3. EV: The First Inception
1/3rd of Vehicle
4. EV: The Saga
Ford Model T
And Invention of
5. Why EV?
According to DOE (USA)
• Transportation accounts for one third of all energy usage.
• Use of 10% of ZEV cuts 1 million tons/year of air pollutants
• With 100% EV - CO2 emission would be cut by half
2.Availability of Fuel
Fast depletion of fossil fuel and dependence on middle east
countries for fuel.
6. Why EV?
3.Capital Cost and Maintenance Cost:
• EV has a more capital cost
• But life cycle cost of EV is lesser than ICEV
4.Well to Wheel Efficiency
The EV is found to have a better WTW efficiency than ICEV
10. Payback Analysis
• Difference in Price between EV and ICEV – Rs. 1 lakh
• Volume of Petrol for Rs. 1 lakh- 1250 litres
• Mileage with 1250 litres of petrol- 21250km
• Average distance driven per year- 11000km
• Payback- 1.9 yrs
11. Regenerative Braking
• A significant amount of energy is consumed in braking.
• Braking a 1000 kg vehicle from 100 km/h to zero speed consumes
about 0.16 kWh of energy.
• The energy lost in brake shoes as heat.
• It can be utilized to charge the battery.
• It makes sense in “Stop and Go Traffic”, “Downhill”
12. Alternate Vehicles: A broad
• All Electric Vehicle
• Hybrid Electric Vehicle
• Plug-In Hybrid Electric Vehicle
14. Commercially Available EV
• Tesla Model S - 417 km, 507 km or 539 km
• Tesla Model X - 381 km, 465km or 475 km
• Jaguar I Pace - 480 km
• Tesla Model 3 - 354 km or 499 km
• Chevy Bolt - 383 km
• Renault ZOE (Only Europe) - 300 km
• Nissan LEAF - 240 km
• Volkswagen e-Golf - 201 km
• Hyundai IONIQ Electric - 200 km
• Kia Soul EV - 179 km
• Mahindra e2o - 120 km
• Mahindra e-Verito - 110 km
19. HEV Vs PHEV
• IC Engine is the primary
• Electric Motor is used to
complement the IC engine
• Electricity is generated on-
• Energy/Cost saving is doesn’t
payback the cost of vehicle
• Electric Motor powered by
battery is the primary source
• IC Engine supports the electric
motor and extends the range
• Battery is charged by Plugging
it into the socket
• Energy/Cost saving is
24. Degree of Hybridization
I. Degree of downsizing the engine and upsizing the electric
II. That is the traction power provided by the IC engine is reduced
and that of the electric motor is increased by varying the
capacity of the prime movers respectively.
26. Conductive Charging
• Conductive charging scheme transfers power through direct
• This scheme uses a conductor to connect the electronic devices to
the extent of energy transfer.
• Conductive charging is simple and highly efficient. It can be a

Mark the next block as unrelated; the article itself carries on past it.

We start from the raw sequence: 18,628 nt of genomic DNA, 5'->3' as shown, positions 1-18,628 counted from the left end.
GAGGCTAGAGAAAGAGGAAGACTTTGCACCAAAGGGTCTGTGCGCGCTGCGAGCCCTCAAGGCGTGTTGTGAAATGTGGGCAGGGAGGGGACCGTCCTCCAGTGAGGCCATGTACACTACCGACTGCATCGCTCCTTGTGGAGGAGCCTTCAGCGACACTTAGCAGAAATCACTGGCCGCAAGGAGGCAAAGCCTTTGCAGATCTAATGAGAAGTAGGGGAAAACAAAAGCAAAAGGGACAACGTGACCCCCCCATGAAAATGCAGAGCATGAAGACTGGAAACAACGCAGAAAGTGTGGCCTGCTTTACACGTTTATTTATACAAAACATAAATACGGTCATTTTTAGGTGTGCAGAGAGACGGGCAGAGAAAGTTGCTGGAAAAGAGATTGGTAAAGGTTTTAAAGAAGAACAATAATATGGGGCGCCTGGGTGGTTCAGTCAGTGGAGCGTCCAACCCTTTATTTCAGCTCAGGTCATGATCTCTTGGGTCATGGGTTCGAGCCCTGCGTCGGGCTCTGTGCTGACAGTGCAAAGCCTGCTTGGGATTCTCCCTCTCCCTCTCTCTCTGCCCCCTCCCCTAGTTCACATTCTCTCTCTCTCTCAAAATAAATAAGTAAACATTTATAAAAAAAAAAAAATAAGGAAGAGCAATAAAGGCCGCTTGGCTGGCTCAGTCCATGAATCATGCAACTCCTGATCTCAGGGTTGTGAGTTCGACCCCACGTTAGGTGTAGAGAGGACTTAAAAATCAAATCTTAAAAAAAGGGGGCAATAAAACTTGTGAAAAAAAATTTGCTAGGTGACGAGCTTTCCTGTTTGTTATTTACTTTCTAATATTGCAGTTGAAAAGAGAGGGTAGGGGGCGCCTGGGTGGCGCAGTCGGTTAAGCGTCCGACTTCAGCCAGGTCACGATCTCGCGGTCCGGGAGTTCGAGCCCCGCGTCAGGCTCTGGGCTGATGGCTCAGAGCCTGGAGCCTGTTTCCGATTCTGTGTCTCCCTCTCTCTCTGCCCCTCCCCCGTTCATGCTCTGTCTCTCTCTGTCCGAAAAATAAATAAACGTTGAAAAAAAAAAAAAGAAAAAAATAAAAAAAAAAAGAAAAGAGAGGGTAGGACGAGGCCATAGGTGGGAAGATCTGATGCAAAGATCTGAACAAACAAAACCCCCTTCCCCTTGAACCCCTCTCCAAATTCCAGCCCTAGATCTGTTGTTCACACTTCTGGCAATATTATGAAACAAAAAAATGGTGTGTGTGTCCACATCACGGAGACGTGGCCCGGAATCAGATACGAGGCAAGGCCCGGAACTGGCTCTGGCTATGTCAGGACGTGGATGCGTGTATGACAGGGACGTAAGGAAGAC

non-board or off-board method.
• An on-board charger is mainly utilized for slow charging.
• An off-board charger is installed at fixed locations to offer rapid
28. Inductive Charging
• Also known as wireless charging,
• Uses an electromagnetic field to transfer electricity to an EV
• The benefit of inductive charger is that it provides electrical safety
under all-weather conditions.
• The drawbacks of state-of-the-art inductive chargers are low
efficiency and high power loss
30. Battery Swapping
• Users can swap their empty battery with a fully charged one from a
battery swapping station.
• Batteries are not owned by the car owners so the cost is reduced by
• The peak demand on the grid is also reduced.
• Tesla proved to swap the batteries of two Tesla Model S with in the
time taken to fill the tank of a ICEV.
32. Level 1 Charging
• Uses a standard 120 VAC, 15 A or 20 A
• Charging equipment is typically installed on the vehicle
• Time 8 to 16 hrs
• Power rating 1.4-1.9 kW (depends on Amp rating)
33. Level 2 Charging
• Preferred method for a battery electric vehicle charger for both
private and public facilities.
• Private: 240 V AC, Single Phase, 40 A.
• Public: 400 V AC, Three Phase, 80 A.
• Power Rating 7.7 kW to 25.6 kW.
• Time 4-8 hrs.
• The conversion from AC to DC takes place on board.
34. Level 3 DC Fast Charging
• To provide an experience similar to a oil-based fuel station to the
consumers with performing a DC fast charge.
• AC to DC conversion occurs in an off-board charger.
• Three phase circuit, 208–600 V AC, up to 200 A.
• Charged to 80 % SoC within 10-15 min.
43. All Electric Fleet by 2030: Can It
• EV penetration in to the electric power grid poses a threat to power
quality and reliability,
• The backbone network has to be strengthened before integrating the
EVs to the grid. The current distribution system has to be upgraded to
a whole new level to facilitate the rapid growth of EVs on the
• The other issue is the charging time or refueling time required by an
EV which varies from 6-8 hours, is significantly higher than the ICEV.
There is a DC fast charging and battery swapping method which is an
answer to it.
1. Hussain Shareef et al.: “A review of the stage-of-the-art
charging technologies, placement methodologies, and impacts of
electric vehicles”, Renewable and Sustainable Energy Reviews.
2. Robert C. Green II et al.: “The impact of plug-in hybrid electric
vehicles on distribution networks: A review and outlook”,
Renewable and Sustainable Energy Reviews.
3. N. Shaukat et al.: “A survey on electric vehicle transportation
within smart grid system”, Renewable and Sustainable Energy
4. Electric and Hybrid Vehicles Design Fundamentals 2nd edition
by Iqbal Husain.
5. Modern Electric, Hybrid Electric, and Fuel Cell Vehicles by
Mehrdad Ehsani et al.
Steam vehicles required long startup times -- sometimes up to 45 minutes in the cold -- and would need to be refilled with water, limiting their range
Ford Model T was cheaper 650 USD but EV was 1750 USD